First time in CAR: The eventful first days
Apr 10, 2016
I left the Philippines on 24 September 2015 to get to my new project at the Central African Republic, my second mission with MSF. Although I was excited, I still felt the butterflies, anxious of the uncertain, of not knowing what to expect when I get to work. Our luggage was limited to 24kg and our carry-on at 5kg, but I also packed in as much courage and hope my petite body can muster. This has always been my humanitarian dream anyway, reaching out and helping those who are in need of assistance and attention.
I arrived in Bangui, the capital of CAR, after three long days of travelling. I went straight to the office and started with my briefings, and was startled to hear French again. I hardly spoke the language after my assignment in Democratic Republic of Congo last May 2015. It was hard for me to catch up, too. It’s also possibly because I was physically and mentally tired from the long trip. But like they said, once you get to work, you just have to be prepared for whatever is thrown at you.
I was lucky to get my first briefing from the assistant admin who was patient enough to go easy on an English-speaker. “Repetez sil vous plait (can you please repeat what you just said)?” I kept saying through all the briefings with the administrative staff and other officers of the project.
I was in the middle of signing some documents when we’re told to pack up and go to the house immediately. I thought it was because we’re skipping work on a Saturday. But it was something else.
I got into the car with some international staff, and all my luggage, to get to the staff house. We cruised through quiet streets but all I felt was anxiety. Only two hours into the project, in a different country and with a different team, and I could hear myself saying, “What did I get myself into?”
Photo credit: Ji Nacanaynay
There were security issues in the community, and they happened to intensify the day I arrived in the capital. I was not entirely surprised of the security issues; maybe I was just not prepared that it could happen within two hours of my arrival. The violent armed conflict due to CAR’s political crisis have been going on for three years. The country already had inadequate health services prior to the armed conflict, but as buildings and supplies are destroyed in times like these, the health system have gotten worse. Hundreds of thousands of Central Africans are internally displaced, and more are fleeing to neighboring countries.
As the situation heightened, the team had quickly decided to evacuate and leave a small team consisting of essential staff in the capital. During evacuation, we’re only allowed to bring a maximum of 10kg each. Unpacking and packing got me anxious too – everything was important to me!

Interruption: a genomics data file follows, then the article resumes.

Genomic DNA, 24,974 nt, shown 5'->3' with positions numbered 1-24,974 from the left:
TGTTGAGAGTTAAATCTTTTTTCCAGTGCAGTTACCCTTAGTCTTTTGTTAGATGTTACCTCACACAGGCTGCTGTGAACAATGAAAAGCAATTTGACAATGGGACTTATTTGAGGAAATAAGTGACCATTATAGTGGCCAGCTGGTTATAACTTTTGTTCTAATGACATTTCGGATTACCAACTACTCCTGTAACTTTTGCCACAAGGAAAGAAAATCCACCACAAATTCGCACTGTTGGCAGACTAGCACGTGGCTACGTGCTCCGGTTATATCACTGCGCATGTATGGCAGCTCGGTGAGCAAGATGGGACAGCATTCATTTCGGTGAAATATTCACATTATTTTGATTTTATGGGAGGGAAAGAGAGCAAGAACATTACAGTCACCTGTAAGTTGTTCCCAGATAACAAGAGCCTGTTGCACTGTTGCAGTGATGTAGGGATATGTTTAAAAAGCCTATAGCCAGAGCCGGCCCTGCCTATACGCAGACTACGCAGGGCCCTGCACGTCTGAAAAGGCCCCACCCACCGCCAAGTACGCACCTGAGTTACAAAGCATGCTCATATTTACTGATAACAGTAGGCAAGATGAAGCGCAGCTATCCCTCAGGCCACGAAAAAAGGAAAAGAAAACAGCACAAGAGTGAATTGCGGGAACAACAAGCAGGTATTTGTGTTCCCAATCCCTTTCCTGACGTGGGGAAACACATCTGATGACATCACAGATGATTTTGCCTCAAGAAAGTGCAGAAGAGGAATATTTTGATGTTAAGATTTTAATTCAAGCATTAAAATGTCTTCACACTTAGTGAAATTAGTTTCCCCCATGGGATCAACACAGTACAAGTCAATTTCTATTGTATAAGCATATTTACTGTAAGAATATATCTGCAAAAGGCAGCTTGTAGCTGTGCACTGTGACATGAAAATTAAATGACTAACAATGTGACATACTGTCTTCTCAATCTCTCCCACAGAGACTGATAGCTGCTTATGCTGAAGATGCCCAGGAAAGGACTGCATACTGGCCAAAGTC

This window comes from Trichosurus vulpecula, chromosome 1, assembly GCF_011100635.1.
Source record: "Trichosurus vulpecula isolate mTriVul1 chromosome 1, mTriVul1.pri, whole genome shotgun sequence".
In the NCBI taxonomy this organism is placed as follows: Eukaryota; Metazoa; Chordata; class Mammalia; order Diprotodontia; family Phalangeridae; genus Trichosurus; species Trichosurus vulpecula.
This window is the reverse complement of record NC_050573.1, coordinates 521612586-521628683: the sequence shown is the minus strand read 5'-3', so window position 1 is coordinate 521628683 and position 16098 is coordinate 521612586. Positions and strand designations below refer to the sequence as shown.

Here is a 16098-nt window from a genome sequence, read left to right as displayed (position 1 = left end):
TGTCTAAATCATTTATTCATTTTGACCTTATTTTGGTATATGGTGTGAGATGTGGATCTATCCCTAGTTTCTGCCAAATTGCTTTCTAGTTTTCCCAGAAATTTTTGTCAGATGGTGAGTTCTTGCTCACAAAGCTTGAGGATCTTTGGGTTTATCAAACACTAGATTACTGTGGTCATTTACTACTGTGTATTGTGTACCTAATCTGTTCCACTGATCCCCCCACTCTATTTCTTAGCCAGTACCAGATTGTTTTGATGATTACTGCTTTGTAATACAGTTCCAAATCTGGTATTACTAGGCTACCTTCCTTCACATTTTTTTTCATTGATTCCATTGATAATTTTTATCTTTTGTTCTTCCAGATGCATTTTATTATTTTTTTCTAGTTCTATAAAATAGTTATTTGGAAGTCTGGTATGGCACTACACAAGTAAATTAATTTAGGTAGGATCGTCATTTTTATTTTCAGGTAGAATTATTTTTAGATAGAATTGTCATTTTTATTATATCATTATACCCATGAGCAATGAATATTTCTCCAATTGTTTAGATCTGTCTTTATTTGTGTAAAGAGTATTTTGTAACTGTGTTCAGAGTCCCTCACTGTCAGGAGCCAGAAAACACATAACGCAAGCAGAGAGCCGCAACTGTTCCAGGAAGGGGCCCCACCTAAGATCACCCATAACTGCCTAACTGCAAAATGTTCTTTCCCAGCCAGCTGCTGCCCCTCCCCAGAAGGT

After four or five attempts, I finally got to trim down my belongings: four shirts (plus one I was wearing), one pair of pants (plus the one I was wearing), one pair of leggings (I thought it was light enough to pack), one pair of boxers, seven pairs of undergarments, a pair of slippers, my trusty pair of Birkenstock sandals, and the shoes I was wearing.
I also packed some toiletries, a bar of chocolate, my water bottle, and six packs of Skyflakes, a popular brand of biscuits back home. I also had with me all my documents and my tablet.
As I was waiting for others to finish packing and weighing, I saw some having to carry laptops and chargers and documents for work, which could easily weigh up to 5kg. It meant they couldn’t carry as much clothes or personal belongings. I thought I was still lucky to pack in as much as I did, so I stopped complaining.
We left the staff house in the afternoon and stayed in a more secure place overnight.
The next morning, we left the place and made our way to the riverbank where a boat was waiting for us. I couldn’t remember how I got into a boat that was too high for a short person like me (I probably somersaulted my way in!), but I’m sure it was likely because of the adrenaline rush. Together with around 30 MSF staff, we crossed the river to go to another border.
On the other end of the boat ride, a motorbike was waiting for us to bring us to a safe place we aptly called sanctuary. We only had electricity for two hours and we had to get used to the dark for the rest of the evening.
It wasn’t for long as the following day, we took a plane to another city where other MSF staff welcomed us with open arms and booked us in a hotel. We stayed in the hotel for weeks until the situation back in Bangui got stable.